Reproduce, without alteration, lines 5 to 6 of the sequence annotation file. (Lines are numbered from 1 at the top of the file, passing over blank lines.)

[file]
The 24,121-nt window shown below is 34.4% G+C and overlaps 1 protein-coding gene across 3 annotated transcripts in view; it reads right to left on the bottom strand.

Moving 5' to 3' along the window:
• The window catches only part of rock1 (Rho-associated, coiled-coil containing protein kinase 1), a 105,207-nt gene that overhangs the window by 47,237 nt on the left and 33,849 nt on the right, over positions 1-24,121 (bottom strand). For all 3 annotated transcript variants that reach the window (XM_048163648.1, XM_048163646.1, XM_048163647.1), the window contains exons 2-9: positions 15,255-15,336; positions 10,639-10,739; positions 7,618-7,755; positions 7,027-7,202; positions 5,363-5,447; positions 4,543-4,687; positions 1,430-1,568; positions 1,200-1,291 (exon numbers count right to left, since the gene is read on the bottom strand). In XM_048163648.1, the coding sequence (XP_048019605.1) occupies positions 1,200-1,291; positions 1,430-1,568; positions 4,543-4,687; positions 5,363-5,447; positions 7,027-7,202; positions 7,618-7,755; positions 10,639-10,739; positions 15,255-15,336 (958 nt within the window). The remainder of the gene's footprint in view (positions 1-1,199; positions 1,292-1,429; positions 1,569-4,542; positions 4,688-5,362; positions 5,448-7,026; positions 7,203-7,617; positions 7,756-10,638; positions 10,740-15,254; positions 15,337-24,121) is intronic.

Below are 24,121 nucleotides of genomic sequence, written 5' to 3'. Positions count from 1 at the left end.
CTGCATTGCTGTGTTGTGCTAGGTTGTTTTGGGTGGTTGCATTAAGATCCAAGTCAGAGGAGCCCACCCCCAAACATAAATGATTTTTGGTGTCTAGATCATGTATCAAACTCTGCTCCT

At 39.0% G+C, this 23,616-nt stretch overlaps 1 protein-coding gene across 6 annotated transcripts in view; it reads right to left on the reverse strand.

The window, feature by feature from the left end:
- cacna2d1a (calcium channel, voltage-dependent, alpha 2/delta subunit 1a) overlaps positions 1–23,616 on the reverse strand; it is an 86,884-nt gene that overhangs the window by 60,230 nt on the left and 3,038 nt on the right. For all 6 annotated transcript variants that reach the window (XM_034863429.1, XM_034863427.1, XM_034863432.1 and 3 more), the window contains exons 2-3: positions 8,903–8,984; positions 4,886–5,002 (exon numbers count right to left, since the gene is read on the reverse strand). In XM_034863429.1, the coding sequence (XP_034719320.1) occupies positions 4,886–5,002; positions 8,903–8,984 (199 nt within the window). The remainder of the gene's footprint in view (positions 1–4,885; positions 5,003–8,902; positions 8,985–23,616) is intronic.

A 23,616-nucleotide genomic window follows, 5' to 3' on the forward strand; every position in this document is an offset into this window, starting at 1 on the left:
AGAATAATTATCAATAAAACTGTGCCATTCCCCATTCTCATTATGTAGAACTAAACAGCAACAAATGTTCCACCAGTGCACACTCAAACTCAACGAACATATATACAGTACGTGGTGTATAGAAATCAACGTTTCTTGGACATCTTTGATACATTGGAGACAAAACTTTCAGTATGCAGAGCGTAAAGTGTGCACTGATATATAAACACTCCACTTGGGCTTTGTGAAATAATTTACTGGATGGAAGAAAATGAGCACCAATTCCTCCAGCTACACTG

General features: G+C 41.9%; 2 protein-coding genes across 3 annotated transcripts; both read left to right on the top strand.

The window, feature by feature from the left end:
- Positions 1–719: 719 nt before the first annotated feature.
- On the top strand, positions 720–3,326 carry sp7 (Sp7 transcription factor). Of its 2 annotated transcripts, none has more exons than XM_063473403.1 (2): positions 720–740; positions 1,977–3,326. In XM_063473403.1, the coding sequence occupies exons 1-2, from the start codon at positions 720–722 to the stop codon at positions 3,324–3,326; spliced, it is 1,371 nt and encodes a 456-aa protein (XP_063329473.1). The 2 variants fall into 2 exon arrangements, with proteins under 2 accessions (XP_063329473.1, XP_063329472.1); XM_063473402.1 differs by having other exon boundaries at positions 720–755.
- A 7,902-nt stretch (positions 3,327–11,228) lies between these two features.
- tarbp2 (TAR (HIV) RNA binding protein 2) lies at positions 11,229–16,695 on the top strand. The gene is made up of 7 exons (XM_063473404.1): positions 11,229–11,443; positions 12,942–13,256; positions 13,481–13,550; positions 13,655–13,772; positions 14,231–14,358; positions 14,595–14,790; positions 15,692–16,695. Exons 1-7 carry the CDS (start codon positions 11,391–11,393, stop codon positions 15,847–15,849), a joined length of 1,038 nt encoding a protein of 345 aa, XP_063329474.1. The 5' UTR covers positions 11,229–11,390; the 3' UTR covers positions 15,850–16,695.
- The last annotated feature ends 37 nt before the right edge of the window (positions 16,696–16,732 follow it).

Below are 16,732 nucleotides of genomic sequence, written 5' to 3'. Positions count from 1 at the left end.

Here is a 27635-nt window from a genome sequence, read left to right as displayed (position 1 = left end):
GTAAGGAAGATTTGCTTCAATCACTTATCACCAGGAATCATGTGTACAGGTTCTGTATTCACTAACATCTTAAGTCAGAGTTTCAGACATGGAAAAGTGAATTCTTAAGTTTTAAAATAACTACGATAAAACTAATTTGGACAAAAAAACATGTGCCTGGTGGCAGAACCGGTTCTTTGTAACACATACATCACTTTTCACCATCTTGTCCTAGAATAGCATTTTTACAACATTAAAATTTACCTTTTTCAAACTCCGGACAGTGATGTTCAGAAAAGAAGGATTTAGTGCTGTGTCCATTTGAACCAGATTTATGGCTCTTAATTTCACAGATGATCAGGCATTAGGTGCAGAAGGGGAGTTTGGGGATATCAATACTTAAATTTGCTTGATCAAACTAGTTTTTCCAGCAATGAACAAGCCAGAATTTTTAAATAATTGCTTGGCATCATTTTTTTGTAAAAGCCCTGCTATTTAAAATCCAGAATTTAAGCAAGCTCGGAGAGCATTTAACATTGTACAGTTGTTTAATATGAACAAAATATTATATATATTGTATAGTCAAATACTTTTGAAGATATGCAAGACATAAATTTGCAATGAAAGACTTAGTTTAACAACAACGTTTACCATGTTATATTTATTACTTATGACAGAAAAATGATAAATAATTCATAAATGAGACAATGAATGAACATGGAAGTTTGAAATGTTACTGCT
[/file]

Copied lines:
CTGCATTGCTGTGTTGTGCTAGGTTGTTTTGGGTGGTTGCATTAAGATCCAAGTCAGAGGAGCCCACCCCCAAACATAAATGATTTTTGGTGTCTAGATCATGTATCAAACTCTGCTCCT

At 39.0% G+C, this 23,616-nt stretch overlaps 1 protein-coding gene across 6 annotated transcripts in view; it reads right to left on the reverse strand.